HOLLYWOOD, FL – When attorneys and other professionals in the legal and commercial construction markets come together later this year at Construction Super Conference (CSC), termination provisions will be on the docket as one of many relevant topics.
At last year’s CSC in Las Vegas, Brent N. Mackay, partner at Watt, Tieder, Hoffar & Fitzgerald, L.L.P., Irvine, Calif. served on a panel for a session called Wrongful or Right: What Makes a Proper Termination?
With the topic still hot, Mackay agreed to sit down with Third Thursday to offer his continuing thoughts on termination provisions. All stakeholders will be able to discuss this topic (and more) when CSC convenes again Nov. 29 – Dec. 1, 2023 at The Diplomat in Hollywood, Florida.
Third Thursday: When it comes to relevant and proper termination provisions in contracts, how savvy are owners/companies these days when hiring contractors?
Brent N. Mackay, partner at Watt, Tieder, Hoffar & Fitzgerald, L.L.P.: I think it remains a mixed bag. With some variation, the players in the public works space tend to be fairly savvy when it comes to termination-related contractual provisions. This seems to be particularly the case with most larger public entities who likely have learned from past terminations—good and bad—and, as a result, their contracts tend to reflect such. When I do encounter inadequate contractual provisions relating to termination, it almost always occurs in connection with a private works project where the owner (prior to the subject project) had never had a project get to the point where termination was potentially warranted.
Third Thursday: What is a worst-case scenario that illustrates the headaches/expenses of terminating contractors either wrongly or without including proper wording?
Mackay: There are many possible worst-case scenarios with limitless permutations. That said, I once had a case where the owner and general contractor agreed to a termination for convenience, and then the owner months later attempted to convert the termination to one “for cause” based on defective work and project delays. However, the owner failed to timely provide the contractor with the contractually required notice and opportunity to cure, as well as the requisite architect’s certification setting forth the bases for termination for cause.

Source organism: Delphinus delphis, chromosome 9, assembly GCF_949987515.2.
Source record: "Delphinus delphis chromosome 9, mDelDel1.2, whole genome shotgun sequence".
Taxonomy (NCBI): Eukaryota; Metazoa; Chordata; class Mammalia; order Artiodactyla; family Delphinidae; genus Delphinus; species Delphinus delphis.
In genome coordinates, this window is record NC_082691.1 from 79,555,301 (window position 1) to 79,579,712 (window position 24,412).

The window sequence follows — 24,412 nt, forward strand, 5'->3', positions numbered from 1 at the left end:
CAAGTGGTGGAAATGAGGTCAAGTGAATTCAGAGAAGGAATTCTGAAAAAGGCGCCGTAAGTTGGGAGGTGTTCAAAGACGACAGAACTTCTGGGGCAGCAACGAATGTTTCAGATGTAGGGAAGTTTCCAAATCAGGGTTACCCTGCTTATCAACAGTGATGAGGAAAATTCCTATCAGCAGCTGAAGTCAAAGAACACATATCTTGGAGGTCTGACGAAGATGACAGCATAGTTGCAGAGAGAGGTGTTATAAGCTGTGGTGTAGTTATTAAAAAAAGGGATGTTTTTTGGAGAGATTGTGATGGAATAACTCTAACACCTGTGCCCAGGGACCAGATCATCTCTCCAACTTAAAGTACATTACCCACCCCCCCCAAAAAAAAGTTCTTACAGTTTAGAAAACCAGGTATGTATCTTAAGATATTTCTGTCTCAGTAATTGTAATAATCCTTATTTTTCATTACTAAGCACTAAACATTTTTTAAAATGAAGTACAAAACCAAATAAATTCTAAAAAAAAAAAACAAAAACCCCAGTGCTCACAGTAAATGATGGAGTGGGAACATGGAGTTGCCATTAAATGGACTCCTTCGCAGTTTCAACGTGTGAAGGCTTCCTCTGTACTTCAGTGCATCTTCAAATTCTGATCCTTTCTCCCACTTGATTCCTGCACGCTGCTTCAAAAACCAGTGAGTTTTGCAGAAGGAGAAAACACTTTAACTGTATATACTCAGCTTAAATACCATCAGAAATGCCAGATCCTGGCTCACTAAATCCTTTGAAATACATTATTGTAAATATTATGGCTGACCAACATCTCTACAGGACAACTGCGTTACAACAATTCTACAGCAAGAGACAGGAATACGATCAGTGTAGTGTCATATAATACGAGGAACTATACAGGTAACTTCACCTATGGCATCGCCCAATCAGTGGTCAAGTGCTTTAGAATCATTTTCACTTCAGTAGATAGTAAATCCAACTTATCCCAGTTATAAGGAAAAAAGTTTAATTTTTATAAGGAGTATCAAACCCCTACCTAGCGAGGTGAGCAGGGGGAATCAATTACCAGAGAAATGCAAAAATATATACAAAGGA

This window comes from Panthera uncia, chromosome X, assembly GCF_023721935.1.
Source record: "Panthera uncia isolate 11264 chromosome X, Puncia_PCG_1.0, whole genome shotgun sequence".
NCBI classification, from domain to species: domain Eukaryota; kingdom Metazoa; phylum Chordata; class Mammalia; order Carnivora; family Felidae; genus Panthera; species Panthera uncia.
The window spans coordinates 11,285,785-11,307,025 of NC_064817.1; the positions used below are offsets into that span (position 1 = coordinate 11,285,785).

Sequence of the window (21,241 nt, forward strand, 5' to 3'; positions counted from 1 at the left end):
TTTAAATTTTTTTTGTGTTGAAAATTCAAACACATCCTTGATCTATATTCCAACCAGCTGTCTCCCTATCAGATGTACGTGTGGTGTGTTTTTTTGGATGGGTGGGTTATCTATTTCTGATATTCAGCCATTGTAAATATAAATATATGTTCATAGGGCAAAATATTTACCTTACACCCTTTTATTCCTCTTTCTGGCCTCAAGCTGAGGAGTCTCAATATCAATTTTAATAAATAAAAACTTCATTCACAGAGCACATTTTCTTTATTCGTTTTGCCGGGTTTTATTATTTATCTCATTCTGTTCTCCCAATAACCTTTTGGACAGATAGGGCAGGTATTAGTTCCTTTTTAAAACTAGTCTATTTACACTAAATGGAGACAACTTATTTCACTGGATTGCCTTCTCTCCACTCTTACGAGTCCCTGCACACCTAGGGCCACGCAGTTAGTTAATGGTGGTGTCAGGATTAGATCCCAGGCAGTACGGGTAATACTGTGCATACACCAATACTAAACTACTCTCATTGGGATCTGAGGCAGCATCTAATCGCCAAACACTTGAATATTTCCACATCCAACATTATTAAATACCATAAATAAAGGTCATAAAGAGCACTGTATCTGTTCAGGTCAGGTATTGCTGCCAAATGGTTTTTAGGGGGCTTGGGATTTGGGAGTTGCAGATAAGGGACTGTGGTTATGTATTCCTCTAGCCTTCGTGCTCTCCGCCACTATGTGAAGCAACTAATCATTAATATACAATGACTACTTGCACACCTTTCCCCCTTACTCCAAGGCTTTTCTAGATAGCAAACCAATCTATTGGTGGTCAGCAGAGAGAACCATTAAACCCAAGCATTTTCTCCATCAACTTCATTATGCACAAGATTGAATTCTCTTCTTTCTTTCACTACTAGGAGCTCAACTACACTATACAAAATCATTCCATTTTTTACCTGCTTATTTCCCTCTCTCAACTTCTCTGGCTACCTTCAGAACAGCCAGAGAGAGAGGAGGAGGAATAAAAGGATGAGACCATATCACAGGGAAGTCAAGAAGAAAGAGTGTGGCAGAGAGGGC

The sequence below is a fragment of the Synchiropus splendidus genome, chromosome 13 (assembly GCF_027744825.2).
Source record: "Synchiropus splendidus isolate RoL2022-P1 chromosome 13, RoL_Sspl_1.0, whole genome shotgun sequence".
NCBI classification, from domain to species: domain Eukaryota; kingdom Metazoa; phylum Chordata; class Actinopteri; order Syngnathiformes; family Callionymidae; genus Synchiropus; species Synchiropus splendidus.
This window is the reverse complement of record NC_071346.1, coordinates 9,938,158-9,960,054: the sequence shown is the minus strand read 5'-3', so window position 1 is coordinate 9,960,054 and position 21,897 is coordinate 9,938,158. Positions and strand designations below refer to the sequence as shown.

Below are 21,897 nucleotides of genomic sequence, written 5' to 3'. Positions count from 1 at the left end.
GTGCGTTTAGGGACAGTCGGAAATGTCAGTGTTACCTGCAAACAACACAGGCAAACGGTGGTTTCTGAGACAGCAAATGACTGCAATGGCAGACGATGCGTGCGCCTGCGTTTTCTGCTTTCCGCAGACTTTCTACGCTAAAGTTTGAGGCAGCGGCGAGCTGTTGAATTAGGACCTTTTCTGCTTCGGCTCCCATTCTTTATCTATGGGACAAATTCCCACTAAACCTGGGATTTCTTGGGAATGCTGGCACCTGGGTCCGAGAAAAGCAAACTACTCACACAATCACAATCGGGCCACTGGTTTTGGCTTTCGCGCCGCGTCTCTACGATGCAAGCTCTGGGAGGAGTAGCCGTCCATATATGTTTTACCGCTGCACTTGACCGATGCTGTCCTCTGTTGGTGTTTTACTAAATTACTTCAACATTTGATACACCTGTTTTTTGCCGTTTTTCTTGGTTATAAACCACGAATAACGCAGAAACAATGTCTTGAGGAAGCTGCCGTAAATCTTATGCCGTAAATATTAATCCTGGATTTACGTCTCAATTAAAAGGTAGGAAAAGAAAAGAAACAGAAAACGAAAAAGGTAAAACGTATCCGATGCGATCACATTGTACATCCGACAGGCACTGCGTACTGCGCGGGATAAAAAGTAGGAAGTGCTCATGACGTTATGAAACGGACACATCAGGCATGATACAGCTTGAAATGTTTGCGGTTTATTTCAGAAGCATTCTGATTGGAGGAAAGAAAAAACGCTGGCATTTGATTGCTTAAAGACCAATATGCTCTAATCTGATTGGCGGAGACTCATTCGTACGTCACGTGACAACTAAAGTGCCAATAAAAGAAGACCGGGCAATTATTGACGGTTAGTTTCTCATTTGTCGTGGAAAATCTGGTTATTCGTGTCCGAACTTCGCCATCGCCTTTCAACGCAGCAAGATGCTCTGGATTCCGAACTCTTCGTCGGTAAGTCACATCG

The owner had also retained a replacement contractor who, along with its architect, attempted to change the actual percentage complete, i.e. how far along the project had progressed at the time of termination, and claim hundreds of thousands of dollars of allegedly defective work the contractor was never given the opportunity to know about and fix. In that situation, the arbitrator found in favor of the contractor.
Unfortunately for the owner, their projects costs increased dramatically because they not only had to pay the original general contractor, but they also had to pay its replacement contractor a premium to complete the project, as well as incur the extended costs of its architect and other consultants. This, especially combined with having to pay the original contractor’s attorneys’ fees and costs, made the owner’s decision to terminate “for cause” significantly expensive under the circumstances.
Third Thursday: What are the most common reasons that terminations become problematic?
Mackay: Assuming the contract addresses termination, the most common reason for terminations becoming problematic is the terminating party’s failure to read and follow the contract in a termination “for cause” scenario (as opposed to “for convenience”). Some of the other common reasons I have encountered include the party seeking termination waiting either too long (e.g., project is almost complete) or not long enough (e.g., not giving contractor adequate notice and opportunity to cure) to terminate.
Third Thursday: What are some of the steps to take prior to a termination?
Mackay: First and foremost, read the contract. What does it say? What does it not say? Is there anything the party evaluating a potential termination must do? Asking and answering questions should occur in the beginning of any termination discussion.
Sometimes personalities, or a soured relationship between the parties, can obscure whether termination is actually warranted. That is why I generally recommend clients contemplating termination to perform adequate due diligence to determine—prior to termination—whether sufficient grounds exist to justify termination according to the pertinent contractual provisions.
This is sometimes best done by engaging an independent consultant to confirm whether the contractor has, for instance, delayed the overall critical path of the project or is not performing in some other material way.
Third Thursday: How would you describe your experience as a CSC panelist in 2022?
Mackay: I was surprised by the willingness of the audience to engage in both posing and facilitating discussion addressing various hypotheticals. This helped make it enjoyable. Also, having true experts as my co-panelists contributed to a positive experience as well.
Third Thursday: Why are face-to-face/in-person conferences still valuable?
Mackay: To be sure, technology, including virtual platforms, has brought much-needed efficiency and accessibility. However, achieving meaningful and lasting connection with others in my experience is best accomplished in-person. Consequently, I think there will always be a need for face-to-face conferences.